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Water SA

On-line version ISSN 1816-7950
Print version ISSN 0378-4738

Water SA vol.35 n.4 Pretoria Jul. 2009


Optimal dimensioning model of water distribution systems



Heber Pimentel Gomes*; Saulo de Tarso Marques Bezerra; Paulo Sergio Oliveira de Carvalho; Moisés Menezes Salvino

Laboratory of Power and Hydraulics Efficiency in Water Supply, Federal University of Paraíba, Joao Pessoa, Paraíba, Brazil




This study is aimed at developing a pipe-sizing model for a water distribution system. The optimal solution minimises the system's total cost, which comprises the hydraulic network capital cost, plus the capitalised cost of pumping energy. The developed model, called Lenhsnet, may also be used for economical design when expanding existing hydraulic networks. The methodology developed includes an iterative dynamic calculation process as well as a hydraulic simulation model.
The performance of the method is tested against 4 benchmark examples in the literature. The results obtained show the feasibility of this model, presenting it as a viable alternative for water distribution systems. The method is easily used, once it is performed under EPANET2 software interface.

Keywords: pipe-sizing model, economic optimisation, energy





Hazen-Williams coefficient


cost per unit length of the ist pipeline with diameter Di


hydraulic network cost


total distribution system cost


initial cost, related to initial diameter


cost of the diameter which is immediately larger than the diameter related to C1


internal diameter of the pipe


annual rate of increase in the unit cost of energy


unit cost of electrical energy


energy cost gradient


pumping head


head loss


annual interest or discount rate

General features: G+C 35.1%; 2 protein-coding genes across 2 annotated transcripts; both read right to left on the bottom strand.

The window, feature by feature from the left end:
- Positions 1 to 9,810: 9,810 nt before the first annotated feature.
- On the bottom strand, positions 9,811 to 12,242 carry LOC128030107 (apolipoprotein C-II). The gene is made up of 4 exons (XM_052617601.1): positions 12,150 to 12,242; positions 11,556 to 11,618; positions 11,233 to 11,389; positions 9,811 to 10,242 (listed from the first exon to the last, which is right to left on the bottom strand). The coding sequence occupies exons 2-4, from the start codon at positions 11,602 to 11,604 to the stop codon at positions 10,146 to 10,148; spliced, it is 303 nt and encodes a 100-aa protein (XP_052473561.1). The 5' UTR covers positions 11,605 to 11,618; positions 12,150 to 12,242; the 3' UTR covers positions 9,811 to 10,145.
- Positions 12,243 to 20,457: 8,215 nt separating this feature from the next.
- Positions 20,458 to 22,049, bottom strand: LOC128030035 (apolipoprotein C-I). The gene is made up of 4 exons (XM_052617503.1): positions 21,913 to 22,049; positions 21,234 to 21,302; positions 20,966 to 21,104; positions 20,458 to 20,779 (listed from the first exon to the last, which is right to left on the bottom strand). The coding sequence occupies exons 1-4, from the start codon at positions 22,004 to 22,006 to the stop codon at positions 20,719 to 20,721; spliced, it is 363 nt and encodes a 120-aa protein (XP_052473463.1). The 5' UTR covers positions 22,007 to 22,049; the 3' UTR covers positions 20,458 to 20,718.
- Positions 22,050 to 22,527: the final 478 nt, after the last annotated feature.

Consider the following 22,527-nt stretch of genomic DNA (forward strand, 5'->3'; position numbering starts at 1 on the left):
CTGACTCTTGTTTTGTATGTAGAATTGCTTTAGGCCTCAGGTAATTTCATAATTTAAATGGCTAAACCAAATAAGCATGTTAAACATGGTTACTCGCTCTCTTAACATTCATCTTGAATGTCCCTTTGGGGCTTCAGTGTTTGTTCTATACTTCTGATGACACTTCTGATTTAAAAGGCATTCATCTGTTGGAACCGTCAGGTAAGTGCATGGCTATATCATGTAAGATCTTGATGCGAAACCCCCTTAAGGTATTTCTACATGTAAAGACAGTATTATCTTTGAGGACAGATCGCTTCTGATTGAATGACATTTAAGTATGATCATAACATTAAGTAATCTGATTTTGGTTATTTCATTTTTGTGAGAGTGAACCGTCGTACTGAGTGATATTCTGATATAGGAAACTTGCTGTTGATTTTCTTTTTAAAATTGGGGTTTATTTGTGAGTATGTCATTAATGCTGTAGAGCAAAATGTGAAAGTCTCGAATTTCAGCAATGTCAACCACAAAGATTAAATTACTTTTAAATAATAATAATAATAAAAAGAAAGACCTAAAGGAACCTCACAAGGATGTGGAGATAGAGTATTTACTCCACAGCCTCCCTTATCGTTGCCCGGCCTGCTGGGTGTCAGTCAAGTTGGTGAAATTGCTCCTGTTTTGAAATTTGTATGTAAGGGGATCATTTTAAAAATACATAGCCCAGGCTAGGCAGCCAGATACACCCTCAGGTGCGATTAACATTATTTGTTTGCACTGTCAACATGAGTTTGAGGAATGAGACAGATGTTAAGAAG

pipeline length


number of pipeline


number of annual pumping hours


cost gradient value


optimum value of the cost gradient


present worth factor


pipe flow rate


potential section


expected period of service for the network


co-efficient of Hazen-Williams equation


pressure gain in the most unfavourable node


pump-motor unit efficiency



Water distribution systems (WDS) design optimisation have been receiving special attention from engineers and researchers of water resources and other related areas, due to the high implementation and operational costs of such systems. Generally, the variables that determine WDS conception and expansion project optimisation are the hydraulic network pipeline diameters and pumping head.

WDS dimensioning is mathematically undetermined, thus allowing for innumerable solutions. Throughout history, several dimensioning methods have been proposed. The first of them, namely classical ones, were restricted to choosing network diameters that provided the hydraulic balance of system. However, the scientific community has been looking to minimise WDS cost for decades.

In the late 1960s, the consolidation of micro-computing in global research centres enabled the development of techniques focusing on water network dimensioning, therefore the first optimisation systems appeared based on mathematical linear programming models (LP) (Karmeli et al., 1968), as well as nonlinear programming (NLP) (Jacoby, 1968) and dynamic programming (DP) (Liang, 1971).

More recently, models based on genetic algorithms (GA) (Dandy et al., 1996), which are known as evolutionary algorithms (EA), have come into use. Some researchers have been using methods based on the organisation and/or evolution of other living species. Eusuff and Lansey (2003) proposed shuffled frog leaping algorithms (SFLA), a meta-heuristic algorithm based on the transformation of frogs and information exchange among the population. Maier et al. (2003) and Zecchin et al. (2006) used a new technique called ant colony optimisation (ACO) to WDS optimisation, based on the analogy of the foraging behaviour of a colony of searching ants, and their ability to determine the shortest route between their nest and a food source. Suribabu and Neelakantan (2006) and Montalvo et al. (2008) applied the particle swarm optimisation (PSO) algorithm. PSO is an EA which utilises swarm intelligence to achieve the goal of optimising a specified objective function. This algorithm uses the cognition of individuals and social behaviour in the optimisation process.